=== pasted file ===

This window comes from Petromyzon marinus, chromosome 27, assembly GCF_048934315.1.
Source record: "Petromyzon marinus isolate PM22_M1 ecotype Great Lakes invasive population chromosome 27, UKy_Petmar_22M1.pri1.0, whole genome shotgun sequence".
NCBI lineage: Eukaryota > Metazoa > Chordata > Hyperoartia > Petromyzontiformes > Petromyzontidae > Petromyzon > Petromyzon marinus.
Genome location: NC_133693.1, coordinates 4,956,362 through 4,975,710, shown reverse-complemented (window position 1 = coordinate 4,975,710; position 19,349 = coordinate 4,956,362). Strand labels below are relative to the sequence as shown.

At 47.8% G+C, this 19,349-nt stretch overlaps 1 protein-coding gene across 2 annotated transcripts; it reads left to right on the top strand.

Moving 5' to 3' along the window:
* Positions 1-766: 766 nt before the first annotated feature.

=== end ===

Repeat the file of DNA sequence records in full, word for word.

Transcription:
This window comes from Petromyzon marinus, chromosome 27, assembly GCF_048934315.1.
Source record: "Petromyzon marinus isolate PM22_M1 ecotype Great Lakes invasive population chromosome 27, UKy_Petmar_22M1.pri1.0, whole genome shotgun sequence".
NCBI lineage: Eukaryota > Metazoa > Chordata > Hyperoartia > Petromyzontiformes > Petromyzontidae > Petromyzon > Petromyzon marinus.
Genome location: NC_133693.1, coordinates 4,956,362 through 4,975,710, shown reverse-complemented (window position 1 = coordinate 4,975,710; position 19,349 = coordinate 4,956,362). Strand labels below are relative to the sequence as shown.

At 47.8% G+C, this 19,349-nt stretch overlaps 1 protein-coding gene across 2 annotated transcripts; it reads left to right on the top strand.

Moving 5' to 3' along the window:
* Positions 1-766: 766 nt before the first annotated feature.